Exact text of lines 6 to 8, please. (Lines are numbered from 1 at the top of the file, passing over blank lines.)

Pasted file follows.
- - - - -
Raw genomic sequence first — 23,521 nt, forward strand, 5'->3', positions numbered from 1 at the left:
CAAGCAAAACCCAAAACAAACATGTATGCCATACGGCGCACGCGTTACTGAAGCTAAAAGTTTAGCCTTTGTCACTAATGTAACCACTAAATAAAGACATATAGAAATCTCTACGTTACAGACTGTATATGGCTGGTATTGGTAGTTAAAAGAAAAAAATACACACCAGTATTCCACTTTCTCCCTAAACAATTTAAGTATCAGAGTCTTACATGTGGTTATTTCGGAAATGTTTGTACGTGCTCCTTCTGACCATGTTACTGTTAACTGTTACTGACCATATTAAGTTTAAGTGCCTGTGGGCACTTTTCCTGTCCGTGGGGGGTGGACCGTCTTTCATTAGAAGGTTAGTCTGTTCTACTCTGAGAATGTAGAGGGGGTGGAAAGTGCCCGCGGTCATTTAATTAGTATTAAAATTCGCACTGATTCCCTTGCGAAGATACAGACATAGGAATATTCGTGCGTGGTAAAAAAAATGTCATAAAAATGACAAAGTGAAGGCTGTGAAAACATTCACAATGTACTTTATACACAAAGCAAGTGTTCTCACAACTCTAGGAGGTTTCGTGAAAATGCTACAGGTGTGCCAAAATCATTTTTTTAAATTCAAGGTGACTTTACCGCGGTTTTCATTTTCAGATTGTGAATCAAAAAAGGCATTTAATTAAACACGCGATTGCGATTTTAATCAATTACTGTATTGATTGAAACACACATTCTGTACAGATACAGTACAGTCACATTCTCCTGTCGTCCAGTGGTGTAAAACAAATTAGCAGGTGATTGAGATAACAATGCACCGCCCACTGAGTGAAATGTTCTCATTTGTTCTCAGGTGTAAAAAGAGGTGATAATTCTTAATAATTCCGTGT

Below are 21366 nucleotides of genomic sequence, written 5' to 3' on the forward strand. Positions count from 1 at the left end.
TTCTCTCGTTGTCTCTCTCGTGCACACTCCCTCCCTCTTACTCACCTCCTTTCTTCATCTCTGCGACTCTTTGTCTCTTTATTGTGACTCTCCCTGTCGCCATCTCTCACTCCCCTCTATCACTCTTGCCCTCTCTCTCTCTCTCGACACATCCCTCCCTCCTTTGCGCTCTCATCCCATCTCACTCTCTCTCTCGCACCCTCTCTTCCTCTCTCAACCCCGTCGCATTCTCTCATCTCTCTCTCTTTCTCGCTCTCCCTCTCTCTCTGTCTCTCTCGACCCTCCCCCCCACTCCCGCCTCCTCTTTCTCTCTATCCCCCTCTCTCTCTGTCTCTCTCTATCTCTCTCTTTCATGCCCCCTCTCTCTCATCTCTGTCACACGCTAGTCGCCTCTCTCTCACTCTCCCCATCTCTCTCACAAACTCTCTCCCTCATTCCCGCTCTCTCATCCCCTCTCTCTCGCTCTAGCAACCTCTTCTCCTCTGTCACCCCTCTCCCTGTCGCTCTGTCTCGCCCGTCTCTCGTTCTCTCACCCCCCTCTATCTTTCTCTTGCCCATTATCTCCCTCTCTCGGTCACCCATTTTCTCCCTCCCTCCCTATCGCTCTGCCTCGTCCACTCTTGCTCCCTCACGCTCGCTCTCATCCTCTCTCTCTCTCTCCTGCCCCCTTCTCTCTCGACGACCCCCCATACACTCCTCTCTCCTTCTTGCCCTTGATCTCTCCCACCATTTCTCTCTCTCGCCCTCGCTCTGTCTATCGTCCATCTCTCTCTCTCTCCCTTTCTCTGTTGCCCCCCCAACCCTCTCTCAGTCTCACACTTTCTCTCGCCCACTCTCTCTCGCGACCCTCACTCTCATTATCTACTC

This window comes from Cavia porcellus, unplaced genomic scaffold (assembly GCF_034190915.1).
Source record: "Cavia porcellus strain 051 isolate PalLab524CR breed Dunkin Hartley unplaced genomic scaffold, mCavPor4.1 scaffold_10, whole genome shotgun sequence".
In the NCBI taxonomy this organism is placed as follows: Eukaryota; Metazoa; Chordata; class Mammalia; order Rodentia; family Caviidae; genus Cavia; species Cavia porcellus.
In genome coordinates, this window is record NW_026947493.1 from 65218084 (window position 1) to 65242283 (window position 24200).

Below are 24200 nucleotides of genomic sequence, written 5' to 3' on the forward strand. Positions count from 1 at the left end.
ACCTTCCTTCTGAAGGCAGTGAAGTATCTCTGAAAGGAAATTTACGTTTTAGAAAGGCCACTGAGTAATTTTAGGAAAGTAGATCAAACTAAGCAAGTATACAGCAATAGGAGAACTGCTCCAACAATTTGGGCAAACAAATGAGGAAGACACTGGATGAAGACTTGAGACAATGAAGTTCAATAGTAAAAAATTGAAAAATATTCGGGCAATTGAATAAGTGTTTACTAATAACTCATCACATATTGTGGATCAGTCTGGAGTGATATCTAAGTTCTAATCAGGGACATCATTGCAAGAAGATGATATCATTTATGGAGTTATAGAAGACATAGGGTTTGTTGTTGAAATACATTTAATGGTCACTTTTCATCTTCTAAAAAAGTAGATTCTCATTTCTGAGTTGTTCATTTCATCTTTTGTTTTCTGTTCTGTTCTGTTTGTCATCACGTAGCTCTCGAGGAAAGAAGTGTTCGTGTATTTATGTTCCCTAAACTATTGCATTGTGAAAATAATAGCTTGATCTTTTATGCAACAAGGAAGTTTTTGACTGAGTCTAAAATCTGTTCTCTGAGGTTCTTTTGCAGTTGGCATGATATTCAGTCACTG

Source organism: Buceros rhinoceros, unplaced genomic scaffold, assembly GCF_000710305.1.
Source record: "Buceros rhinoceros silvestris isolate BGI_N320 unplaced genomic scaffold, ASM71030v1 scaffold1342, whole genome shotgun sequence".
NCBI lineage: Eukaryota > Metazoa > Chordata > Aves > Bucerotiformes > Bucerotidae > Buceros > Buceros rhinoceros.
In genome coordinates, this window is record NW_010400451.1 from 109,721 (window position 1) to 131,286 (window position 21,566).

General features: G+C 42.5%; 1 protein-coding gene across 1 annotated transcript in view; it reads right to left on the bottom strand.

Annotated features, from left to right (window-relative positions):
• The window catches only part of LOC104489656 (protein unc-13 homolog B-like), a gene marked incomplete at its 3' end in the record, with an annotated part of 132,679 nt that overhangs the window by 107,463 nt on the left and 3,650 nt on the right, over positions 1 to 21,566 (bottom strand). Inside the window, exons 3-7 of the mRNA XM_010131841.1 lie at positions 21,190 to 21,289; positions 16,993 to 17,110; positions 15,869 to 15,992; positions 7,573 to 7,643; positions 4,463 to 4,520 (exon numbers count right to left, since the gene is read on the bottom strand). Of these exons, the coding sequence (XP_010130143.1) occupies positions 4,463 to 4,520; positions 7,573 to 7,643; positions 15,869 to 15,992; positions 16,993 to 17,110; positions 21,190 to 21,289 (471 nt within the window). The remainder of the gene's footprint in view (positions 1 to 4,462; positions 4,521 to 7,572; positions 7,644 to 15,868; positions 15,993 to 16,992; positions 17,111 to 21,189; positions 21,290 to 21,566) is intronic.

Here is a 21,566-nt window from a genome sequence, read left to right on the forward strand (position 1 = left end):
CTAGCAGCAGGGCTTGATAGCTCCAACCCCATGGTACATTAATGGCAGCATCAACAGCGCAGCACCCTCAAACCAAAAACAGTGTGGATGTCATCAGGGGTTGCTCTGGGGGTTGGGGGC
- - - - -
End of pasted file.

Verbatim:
Source record: "Cavia porcellus strain 051 isolate PalLab524CR breed Dunkin Hartley unplaced genomic scaffold, mCavPor4.1 scaffold_10, whole genome shotgun sequence".
In the NCBI taxonomy this organism is placed as follows: Eukaryota; Metazoa; Chordata; class Mammalia; order Rodentia; family Caviidae; genus Cavia; species Cavia porcellus.
In genome coordinates, this window is record NW_026947493.1 from 65218084 (window position 1) to 65242283 (window position 24200).